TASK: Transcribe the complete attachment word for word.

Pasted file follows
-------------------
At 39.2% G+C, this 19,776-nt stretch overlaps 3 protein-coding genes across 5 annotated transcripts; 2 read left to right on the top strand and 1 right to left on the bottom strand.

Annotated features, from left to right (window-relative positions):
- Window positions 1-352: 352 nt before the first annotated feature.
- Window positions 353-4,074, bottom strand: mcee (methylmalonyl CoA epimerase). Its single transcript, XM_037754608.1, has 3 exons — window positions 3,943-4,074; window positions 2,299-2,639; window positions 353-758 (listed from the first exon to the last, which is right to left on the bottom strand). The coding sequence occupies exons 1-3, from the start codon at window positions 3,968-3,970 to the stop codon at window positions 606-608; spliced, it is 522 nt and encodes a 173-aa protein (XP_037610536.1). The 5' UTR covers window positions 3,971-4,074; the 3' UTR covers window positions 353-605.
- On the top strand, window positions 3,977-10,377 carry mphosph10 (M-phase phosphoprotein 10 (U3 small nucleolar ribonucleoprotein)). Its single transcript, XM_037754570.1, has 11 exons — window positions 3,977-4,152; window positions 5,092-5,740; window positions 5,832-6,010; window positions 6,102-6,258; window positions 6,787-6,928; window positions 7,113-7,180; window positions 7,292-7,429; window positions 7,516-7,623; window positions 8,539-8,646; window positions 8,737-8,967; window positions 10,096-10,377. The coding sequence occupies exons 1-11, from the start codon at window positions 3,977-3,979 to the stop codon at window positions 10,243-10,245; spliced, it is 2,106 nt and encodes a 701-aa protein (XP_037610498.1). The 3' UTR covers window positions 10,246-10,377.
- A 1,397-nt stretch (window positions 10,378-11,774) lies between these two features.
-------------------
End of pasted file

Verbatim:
At 39.2% G+C, this 19,776-nt stretch overlaps 3 protein-coding genes across 5 annotated transcripts; 2 read left to right on the top strand and 1 right to left on the bottom strand.

Annotated features, from left to right (window-relative positions):
- Window positions 1-352: 352 nt before the first annotated feature.
- Window positions 353-4,074, bottom strand: mcee (methylmalonyl CoA epimerase). Its single transcript, XM_037754608.1, has 3 exons — window positions 3,943-4,074; window positions 2,299-2,639; window positions 353-758 (listed from the first exon to the last, which is right to left on the bottom strand). The coding sequence occupies exons 1-3, from the start codon at window positions 3,968-3,970 to the stop codon at window positions 606-608; spliced, it is 522 nt and encodes a 173-aa protein (XP_037610536.1). The 5' UTR covers window positions 3,971-4,074; the 3' UTR covers window positions 353-605.
- On the top strand, window positions 3,977-10,377 carry mphosph10 (M-phase phosphoprotein 10 (U3 small nucleolar ribonucleoprotein)). Its single transcript, XM_037754570.1, has 11 exons — window positions 3,977-4,152; window positions 5,092-5,740; window positions 5,832-6,010; window positions 6,102-6,258; window positions 6,787-6,928; window positions 7,113-7,180; window positions 7,292-7,429; window positions 7,516-7,623; window positions 8,539-8,646; window positions 8,737-8,967; window positions 10,096-10,377. The coding sequence occupies exons 1-11, from the start codon at window positions 3,977-3,979 to the stop codon at window positions 10,243-10,245; spliced, it is 2,106 nt and encodes a 701-aa protein (XP_037610498.1). The 3' UTR covers window positions 10,246-10,377.
- A 1,397-nt stretch (window positions 10,378-11,774) lies between these two features.